Fernand “Tex” Dutile, a professor emeritus of law at Notre Dame Law School, was in Noonan’s Professional Responsibility class in the early 1960s.
“Immediately obvious to all of us students were the power of his intellect and the depth of his thought,” Dutile said. “He had a wonderful sense of humor and an easy laugh. He was friendly and generous. He kindly took my wife Brigid and me – and many other students on other occasions, I’m sure – to dinner at the Morris Inn and gave me my first lessons on wine.
“John’s achievement as scholar, professor, judge and public intellectual is dazzling and matched only by the humility that characterized it,” Dutile said.
Judge Kenneth Ripple, a professor of law at Notre Dame Law School, has served on the U.S. Court of Appeals for the 7th Circuit since he was appointed by Reagan in 1985 – the same year that Noonan was appointed to the 9th Circuit.
“John Noonan’s contributions to the law and to our general intellectual life were many and, more importantly, profound,” Ripple said.
“He realized that the law is rarely black and white. He accepted that most important questions involve innumerable shades of grey. His ability to distinguish among those shades of grey was an exceptional gift,” Ripple said. “In his broader scholarship, he kept us in touch with our philosophical and historical roots. He made us think. His contributions will walk the corridors and conference rooms of our courts and universities for ages to come.”
John H. Robinson, an associate professor of law at Notre Dame Law School, first met Noonan in 1975 while teaching philosophy at the University of San Francisco.
“He encouraged me to go to law school and even suggested that his law school might be right for me. I took his advice and studied law at Berkeley,” Robinson said.
Robinson took a seminar on legal ethics that Noonan taught at Berkeley. During that course, he read Noonan’s “Persons and Masks of the Law” – which Robinson still considers one of the best books about law that he has ever read. Robinson also remembers Noonan leading the students through transcripts of President Richard Nixon’s conversations with advisers and pressing the students to identify where, if anywhere, the president’s lawyers had failed in their ethical obligation to exercise independent professional judgment in candidly giving Nixon advice as opposed to simply telling the president what he wanted to hear.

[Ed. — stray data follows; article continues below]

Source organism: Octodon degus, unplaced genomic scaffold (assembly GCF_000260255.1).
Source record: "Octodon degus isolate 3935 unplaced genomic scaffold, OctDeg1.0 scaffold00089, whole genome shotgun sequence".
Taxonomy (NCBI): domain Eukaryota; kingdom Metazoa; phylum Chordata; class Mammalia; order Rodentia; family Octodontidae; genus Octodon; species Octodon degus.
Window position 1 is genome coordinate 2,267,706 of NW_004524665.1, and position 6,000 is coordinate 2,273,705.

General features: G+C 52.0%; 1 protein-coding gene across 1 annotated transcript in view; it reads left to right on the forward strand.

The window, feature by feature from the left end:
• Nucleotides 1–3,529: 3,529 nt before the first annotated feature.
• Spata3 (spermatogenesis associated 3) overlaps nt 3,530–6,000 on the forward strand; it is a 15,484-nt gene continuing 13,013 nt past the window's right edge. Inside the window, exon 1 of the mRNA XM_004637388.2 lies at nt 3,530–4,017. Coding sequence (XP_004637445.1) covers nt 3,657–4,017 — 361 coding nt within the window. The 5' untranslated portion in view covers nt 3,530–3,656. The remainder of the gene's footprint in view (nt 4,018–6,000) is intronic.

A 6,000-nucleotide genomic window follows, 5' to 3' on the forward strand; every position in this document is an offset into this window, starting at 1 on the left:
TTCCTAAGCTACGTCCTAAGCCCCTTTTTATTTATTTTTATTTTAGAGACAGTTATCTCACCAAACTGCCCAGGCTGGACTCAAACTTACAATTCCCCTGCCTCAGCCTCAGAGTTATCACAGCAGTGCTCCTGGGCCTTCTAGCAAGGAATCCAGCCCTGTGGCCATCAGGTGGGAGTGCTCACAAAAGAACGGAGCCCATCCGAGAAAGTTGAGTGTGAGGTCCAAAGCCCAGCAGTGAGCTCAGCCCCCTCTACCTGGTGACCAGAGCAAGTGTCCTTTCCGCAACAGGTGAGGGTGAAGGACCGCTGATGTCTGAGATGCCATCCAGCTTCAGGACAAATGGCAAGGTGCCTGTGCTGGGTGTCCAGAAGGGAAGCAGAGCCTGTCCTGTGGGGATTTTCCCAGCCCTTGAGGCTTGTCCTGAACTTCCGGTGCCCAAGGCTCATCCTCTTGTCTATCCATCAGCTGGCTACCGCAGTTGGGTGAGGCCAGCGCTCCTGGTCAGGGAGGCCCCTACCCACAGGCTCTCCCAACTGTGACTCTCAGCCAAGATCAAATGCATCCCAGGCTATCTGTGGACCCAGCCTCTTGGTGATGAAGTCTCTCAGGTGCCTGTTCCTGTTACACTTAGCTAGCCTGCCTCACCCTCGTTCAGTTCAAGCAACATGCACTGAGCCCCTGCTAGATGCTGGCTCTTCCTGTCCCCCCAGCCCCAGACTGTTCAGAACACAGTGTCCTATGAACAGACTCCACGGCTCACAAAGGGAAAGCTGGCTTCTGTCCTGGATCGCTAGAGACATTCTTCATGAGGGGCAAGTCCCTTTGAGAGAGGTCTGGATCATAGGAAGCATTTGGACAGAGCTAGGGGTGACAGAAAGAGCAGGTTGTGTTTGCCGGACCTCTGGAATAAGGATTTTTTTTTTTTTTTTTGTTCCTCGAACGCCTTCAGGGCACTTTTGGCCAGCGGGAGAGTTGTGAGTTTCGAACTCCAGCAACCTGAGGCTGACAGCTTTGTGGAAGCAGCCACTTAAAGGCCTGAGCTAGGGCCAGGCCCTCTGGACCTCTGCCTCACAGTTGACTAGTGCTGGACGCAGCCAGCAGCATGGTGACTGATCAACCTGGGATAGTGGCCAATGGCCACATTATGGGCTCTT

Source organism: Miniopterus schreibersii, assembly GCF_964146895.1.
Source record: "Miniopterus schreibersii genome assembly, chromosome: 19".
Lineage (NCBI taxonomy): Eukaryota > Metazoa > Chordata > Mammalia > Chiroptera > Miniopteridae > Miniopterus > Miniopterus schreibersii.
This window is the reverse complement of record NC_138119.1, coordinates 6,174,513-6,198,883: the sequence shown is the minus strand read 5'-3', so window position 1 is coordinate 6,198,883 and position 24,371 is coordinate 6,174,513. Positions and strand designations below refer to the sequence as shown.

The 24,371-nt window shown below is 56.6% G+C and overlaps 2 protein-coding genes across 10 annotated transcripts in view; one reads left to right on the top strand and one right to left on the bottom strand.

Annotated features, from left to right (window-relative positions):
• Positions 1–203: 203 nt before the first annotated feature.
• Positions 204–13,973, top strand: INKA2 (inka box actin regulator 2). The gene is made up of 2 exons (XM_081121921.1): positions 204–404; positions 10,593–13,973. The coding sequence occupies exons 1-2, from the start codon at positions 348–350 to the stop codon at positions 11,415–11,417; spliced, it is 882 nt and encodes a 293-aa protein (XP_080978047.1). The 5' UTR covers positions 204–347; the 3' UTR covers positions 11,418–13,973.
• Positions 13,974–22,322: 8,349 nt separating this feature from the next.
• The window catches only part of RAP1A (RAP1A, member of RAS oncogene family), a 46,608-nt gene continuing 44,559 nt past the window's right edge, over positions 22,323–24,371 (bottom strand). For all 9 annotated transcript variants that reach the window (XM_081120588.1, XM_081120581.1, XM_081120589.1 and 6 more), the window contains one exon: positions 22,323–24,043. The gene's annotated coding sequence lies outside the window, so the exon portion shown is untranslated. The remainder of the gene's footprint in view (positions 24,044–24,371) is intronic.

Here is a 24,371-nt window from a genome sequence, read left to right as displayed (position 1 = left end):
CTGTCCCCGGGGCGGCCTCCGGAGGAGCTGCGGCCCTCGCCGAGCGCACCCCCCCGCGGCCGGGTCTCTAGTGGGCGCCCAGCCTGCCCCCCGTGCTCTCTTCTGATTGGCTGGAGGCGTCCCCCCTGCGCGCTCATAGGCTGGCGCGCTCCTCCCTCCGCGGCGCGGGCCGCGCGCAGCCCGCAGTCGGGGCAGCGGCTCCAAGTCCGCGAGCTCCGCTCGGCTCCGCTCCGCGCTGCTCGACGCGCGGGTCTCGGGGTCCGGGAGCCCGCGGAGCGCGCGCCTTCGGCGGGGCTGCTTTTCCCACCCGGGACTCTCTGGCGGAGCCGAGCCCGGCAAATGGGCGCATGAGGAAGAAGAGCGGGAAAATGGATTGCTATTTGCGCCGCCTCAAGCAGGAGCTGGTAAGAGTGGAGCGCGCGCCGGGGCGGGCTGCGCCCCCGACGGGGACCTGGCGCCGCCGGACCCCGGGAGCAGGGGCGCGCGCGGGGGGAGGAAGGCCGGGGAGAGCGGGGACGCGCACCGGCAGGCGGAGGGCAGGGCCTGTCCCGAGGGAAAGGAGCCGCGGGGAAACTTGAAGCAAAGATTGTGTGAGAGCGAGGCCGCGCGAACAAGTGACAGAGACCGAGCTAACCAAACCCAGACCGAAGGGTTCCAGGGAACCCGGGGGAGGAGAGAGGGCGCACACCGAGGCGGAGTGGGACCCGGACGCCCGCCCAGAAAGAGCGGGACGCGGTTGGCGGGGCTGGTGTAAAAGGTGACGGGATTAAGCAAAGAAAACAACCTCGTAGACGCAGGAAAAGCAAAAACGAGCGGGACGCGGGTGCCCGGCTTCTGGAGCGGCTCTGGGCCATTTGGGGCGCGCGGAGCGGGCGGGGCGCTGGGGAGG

“That may not sound very exciting,” Robinson said, “but it was a great way for Professor Noonan to teach us one of the most important lessons that any lawyer can learn: that giving legal advice to one’s clients can often be an exercise in courage, at least as much as it is an exercise in competence.”
M. Cathleen Kaveny, a professor of law and theology at Boston College and a former professor at Notre Dame Law School, said that Notre Dame was a fruitful place for Noonan’s work.
“In the early 1960s, as a professor at the Law School, he did his groundbreaking work on the historical development of the Church’s teaching on contraception. His conversation partners included luminaries of the Notre Dame firmament, including Bob Rodes and Tom Shaffer,” Kaveny said. “Forty years later, he returned to Notre Dame to deliver the Erasmus Lectures, which became ‘A Church that Can and Cannot Change: The Development of Catholic Moral Teaching.’
“Throughout his career, Judge Noonan has focused his academic energies on questions of development and change in normative traditions, such as the American legal tradition and the Catholic moral tradition,” said Kaveny, who clerked for Noonan. “Yet there were two unshakable touchstones that guided his efforts: his commitment to the inviolable dignity of each human person as made in the image of God, and his belief in the unceasing obligation of Christians to preach the Good News given to us by Jesus Christ.”